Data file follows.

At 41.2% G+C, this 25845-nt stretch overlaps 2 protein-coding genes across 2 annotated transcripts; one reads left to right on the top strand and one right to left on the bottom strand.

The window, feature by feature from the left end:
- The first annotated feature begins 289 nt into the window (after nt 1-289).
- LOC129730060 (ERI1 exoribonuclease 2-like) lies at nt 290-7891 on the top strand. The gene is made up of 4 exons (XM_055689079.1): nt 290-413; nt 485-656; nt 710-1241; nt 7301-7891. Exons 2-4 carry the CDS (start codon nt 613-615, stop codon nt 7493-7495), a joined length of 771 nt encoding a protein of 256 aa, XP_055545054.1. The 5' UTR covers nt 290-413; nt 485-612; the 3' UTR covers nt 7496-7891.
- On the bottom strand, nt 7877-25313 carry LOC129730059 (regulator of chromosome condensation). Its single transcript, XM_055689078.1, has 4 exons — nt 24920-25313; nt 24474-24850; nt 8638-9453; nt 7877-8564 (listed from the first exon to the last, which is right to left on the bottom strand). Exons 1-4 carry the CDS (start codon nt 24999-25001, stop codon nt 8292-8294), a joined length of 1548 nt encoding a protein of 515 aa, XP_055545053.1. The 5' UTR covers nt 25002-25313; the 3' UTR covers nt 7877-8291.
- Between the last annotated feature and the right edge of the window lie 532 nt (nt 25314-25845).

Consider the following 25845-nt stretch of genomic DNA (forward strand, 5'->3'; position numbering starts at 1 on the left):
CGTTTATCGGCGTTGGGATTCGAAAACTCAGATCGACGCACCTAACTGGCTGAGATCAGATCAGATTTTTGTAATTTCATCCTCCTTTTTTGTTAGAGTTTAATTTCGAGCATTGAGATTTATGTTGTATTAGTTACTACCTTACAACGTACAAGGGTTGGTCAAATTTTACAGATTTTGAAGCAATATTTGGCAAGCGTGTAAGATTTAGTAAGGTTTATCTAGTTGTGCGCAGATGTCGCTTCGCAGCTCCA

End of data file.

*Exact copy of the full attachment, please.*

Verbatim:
At 41.2% G+C, this 25845-nt stretch overlaps 2 protein-coding genes across 2 annotated transcripts; one reads left to right on the top strand and one right to left on the bottom strand.

The window, feature by feature from the left end:
- The first annotated feature begins 289 nt into the window (after nt 1-289).
- LOC129730060 (ERI1 exoribonuclease 2-like) lies at nt 290-7891 on the top strand. The gene is made up of 4 exons (XM_055689079.1): nt 290-413; nt 485-656; nt 710-1241; nt 7301-7891. Exons 2-4 carry the CDS (start codon nt 613-615, stop codon nt 7493-7495), a joined length of 771 nt encoding a protein of 256 aa, XP_055545054.1. The 5' UTR covers nt 290-413; nt 485-612; the 3' UTR covers nt 7496-7891.
- On the bottom strand, nt 7877-25313 carry LOC129730059 (regulator of chromosome condensation). Its single transcript, XM_055689078.1, has 4 exons — nt 24920-25313; nt 24474-24850; nt 8638-9453; nt 7877-8564 (listed from the first exon to the last, which is right to left on the bottom strand). Exons 1-4 carry the CDS (start codon nt 24999-25001, stop codon nt 8292-8294), a joined length of 1548 nt encoding a protein of 515 aa, XP_055545053.1. The 5' UTR covers nt 25002-25313; the 3' UTR covers nt 7877-8291.
- Between the last annotated feature and the right edge of the window lie 532 nt (nt 25314-25845).

Consider the following 25845-nt stretch of genomic DNA (forward strand, 5'->3'; position numbering starts at 1 on the left):
CGTTTATCGGCGTTGGGATTCGAAAACTCAGATCGACGCACCTAACTGGCTGAGATCAGATCAGATTTTTGTAATTTCATCCTCCTTTTTTGTTAGAGTTTAATTTCGAGCATTGAGATTTATGTTGTATTAGTTACTACCTTACAACGTACAAGGGTTGGTCAAATTTTACAGATTTTGAAGCAATATTTGGCAAGCGTGTAAGATTTAGTAAGGTTTATCTAGTTGTGCGCAGATGTCGCTTCGCAGCTCCA